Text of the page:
In 1979, Stadium Corp. and Modell were implicated in a lawsuit brought by Browns minority shareholder Robert Gries of Gries Sports Enterprises, who successfully alleged that Stadium Corp. manipulated the Browns' accounting records to help Stadium Corp. and Modell absorb a loss on real property that had been purchased in the Cleveland suburb of Strongsville as a potential site for a new stadium. The lawsuit, Gries Sports Enterprises v. Cleveland Browns Football Co., 26 Ohio St. 3d 15 (1986), was a leading Ohio case concerning a corporate officer's fiduciary duty toward shareholders.
Gateway Sports project clash[edit | edit source]
Modell declined to become a tenant in Cleveland's new Gateway Sports and Entertainment Complex, instead asking for improvements to Municipal Stadium. Because Modell's Stadium Corp. still controlled Municipal Stadium, it may have made more business sense for Modell to try to keep the Indians at Municipal, particularly as the baseball team began to show signs of improvement both on the playing field and at the box office. (The Indians went on to play in the World Series in 1995 and 1997, and sold out 455 straight games at Jacobs Field from 1995 until 2001.) The City of Cleveland agreed to make the improvements to Municipal Stadium which were to be funded through an extension of the sin tax, which was used to provide funding for the Gateway Sports and Entertainment Complex.
Modell relocates to Baltimore (1996)[edit | edit source]
While the City of Cleveland agreed to improve Cleveland Municipal Stadium, Modell issued a public moratorium on discussions relating to the stadium issue or the future of his franchise. It was during this time that Modell entered into secret discussions with the State of Maryland to move the franchise to Baltimore for the 1996 season. The announcement of the move occurred several days before the public referendum on the extension of the sin tax that would fund the improvements on Municipal Stadium as Modell had originally requested. But, Modell wrote a letter to Cleveland's mayor and Ohio's governor saying that the passing of the referendum may not be enough to keep the Browns. Modell also wanted that information to be made public. Plain Dealer Nov 7, 1995. Commentators have speculated that the timing of the announcement was to cause the referendum to go down in defeat and thus allow Modell to make the case that he was not receiving the public support he needed to remain viable in Cleveland. Nonetheless, the referendum was passed by a wide margin. Modell was assisted in the move by Alfred Lerner, who would go on to become the new owner of the reactivated Cleveland Browns franchise in 1998. Modell's move returned the NFL to Baltimore for the first time since the Colts left for Indianapolis after the 1983 season.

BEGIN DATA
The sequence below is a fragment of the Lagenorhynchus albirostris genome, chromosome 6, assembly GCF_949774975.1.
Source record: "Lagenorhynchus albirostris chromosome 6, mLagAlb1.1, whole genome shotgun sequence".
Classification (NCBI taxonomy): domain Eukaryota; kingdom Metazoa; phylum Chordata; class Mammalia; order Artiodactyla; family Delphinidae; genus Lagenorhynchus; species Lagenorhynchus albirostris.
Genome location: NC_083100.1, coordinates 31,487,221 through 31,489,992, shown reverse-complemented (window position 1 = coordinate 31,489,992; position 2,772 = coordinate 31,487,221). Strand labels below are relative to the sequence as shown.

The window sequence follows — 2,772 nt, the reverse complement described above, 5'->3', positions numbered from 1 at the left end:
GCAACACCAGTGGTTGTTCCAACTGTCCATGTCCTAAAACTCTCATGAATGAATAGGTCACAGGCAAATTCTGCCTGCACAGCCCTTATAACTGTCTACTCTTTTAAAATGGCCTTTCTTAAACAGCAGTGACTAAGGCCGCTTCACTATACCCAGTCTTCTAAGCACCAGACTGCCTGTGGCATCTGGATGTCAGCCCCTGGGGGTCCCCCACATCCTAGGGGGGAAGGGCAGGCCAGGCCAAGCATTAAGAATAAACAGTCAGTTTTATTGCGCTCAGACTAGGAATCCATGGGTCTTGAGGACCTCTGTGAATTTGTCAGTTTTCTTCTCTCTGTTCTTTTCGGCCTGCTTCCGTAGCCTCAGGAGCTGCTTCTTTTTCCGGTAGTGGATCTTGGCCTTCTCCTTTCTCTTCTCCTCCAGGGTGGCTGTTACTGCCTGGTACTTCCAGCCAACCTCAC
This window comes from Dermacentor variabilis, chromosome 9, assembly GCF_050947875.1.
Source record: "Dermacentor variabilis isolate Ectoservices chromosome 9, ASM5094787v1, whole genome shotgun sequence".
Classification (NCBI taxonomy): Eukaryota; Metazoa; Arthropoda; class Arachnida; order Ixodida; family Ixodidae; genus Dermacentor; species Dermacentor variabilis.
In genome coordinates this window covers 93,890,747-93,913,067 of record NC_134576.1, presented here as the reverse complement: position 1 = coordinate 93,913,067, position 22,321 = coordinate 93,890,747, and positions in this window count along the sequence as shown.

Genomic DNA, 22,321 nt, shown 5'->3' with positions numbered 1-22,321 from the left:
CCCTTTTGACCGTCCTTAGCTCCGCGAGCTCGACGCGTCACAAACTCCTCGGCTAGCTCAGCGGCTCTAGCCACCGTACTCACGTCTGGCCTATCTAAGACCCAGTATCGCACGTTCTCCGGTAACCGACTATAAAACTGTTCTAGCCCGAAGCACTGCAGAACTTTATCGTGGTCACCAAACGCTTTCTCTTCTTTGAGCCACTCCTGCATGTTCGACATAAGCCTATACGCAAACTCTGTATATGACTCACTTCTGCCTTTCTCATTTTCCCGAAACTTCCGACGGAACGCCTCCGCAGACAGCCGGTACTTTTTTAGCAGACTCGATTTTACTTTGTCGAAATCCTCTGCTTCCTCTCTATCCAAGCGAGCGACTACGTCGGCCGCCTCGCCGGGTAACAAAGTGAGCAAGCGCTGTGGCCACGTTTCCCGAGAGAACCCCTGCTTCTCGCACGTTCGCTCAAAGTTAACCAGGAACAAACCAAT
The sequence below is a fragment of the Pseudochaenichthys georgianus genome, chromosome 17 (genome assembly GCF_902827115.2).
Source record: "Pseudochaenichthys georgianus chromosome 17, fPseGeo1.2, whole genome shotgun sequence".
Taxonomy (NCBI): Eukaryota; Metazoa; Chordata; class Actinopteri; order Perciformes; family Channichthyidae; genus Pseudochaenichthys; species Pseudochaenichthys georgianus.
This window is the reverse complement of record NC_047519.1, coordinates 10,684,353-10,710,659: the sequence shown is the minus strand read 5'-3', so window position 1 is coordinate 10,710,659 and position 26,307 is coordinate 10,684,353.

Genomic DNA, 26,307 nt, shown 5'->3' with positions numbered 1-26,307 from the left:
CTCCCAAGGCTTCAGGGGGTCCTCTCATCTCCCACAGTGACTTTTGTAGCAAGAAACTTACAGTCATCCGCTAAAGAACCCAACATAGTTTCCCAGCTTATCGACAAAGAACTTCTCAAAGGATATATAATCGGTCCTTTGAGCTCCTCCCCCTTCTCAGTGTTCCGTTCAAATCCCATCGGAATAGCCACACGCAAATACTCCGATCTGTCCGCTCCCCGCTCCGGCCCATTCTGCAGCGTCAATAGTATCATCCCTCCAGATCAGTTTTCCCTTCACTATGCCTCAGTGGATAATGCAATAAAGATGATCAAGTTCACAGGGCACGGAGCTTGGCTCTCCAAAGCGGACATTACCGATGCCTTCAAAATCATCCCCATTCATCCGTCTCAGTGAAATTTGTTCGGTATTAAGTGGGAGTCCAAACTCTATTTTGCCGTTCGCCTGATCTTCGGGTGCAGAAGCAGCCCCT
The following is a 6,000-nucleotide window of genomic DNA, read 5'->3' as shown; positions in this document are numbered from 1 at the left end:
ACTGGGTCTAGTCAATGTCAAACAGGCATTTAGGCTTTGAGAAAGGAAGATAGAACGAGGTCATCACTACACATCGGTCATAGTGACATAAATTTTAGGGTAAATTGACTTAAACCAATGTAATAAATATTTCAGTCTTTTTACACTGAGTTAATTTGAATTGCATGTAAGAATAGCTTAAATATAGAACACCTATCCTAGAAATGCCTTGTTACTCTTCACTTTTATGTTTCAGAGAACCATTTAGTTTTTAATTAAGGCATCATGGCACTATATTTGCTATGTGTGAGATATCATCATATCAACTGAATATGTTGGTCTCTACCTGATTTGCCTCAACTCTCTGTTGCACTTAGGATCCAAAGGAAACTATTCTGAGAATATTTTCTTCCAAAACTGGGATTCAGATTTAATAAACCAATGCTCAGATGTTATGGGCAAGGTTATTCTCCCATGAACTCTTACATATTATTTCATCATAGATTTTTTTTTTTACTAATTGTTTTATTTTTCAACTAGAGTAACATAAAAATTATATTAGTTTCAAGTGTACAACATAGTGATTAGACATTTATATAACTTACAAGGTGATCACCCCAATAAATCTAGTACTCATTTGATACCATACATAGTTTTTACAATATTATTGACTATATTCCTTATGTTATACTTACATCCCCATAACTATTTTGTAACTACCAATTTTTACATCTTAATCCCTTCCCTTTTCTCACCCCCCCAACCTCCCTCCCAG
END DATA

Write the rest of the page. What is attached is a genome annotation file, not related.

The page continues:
Hostile fan reaction to move[edit | edit source]
The reaction in Cleveland was, not surprisingly, very hostile. Modell had promised numerous times never to move the team. The Brooklyn native mentioned numerous times how saddened and betrayed he and other Brooklynites had felt when the Dodgers moved to Los Angeles in 1957. He had also publicly criticized the Baltimore Colts' move to Indianapolis, and he had testified in favor of the NFL in court cases where the league unsuccessfully tried to stop Al Davis from moving the Oakland Raiders from Oakland to Los Angeles. Numerous reports of quotes from Modell circulated stating that he would not visit Cleveland during games between the Baltimore Ravens and the Cleveland Browns because he feared for his life and physical being.
The City of Cleveland vs. Cleveland Browns[edit | edit source]
The City of Cleveland sued Modell, the Browns, Stadium Corp, the Maryland Stadium Authority, and the authority's director, John A. Moag Jr., in City of Cleveland v. Cleveland Browns, et al., Cuyahoga County Court of Common Pleas Case No. CV-95-297833, for breaching the Browns' lease, which required the team to play its home games at Cleveland Stadium for several years beyond 1995. Surprisingly for Modell, many Baltimore fans sympathized with Clevelanders' outrage.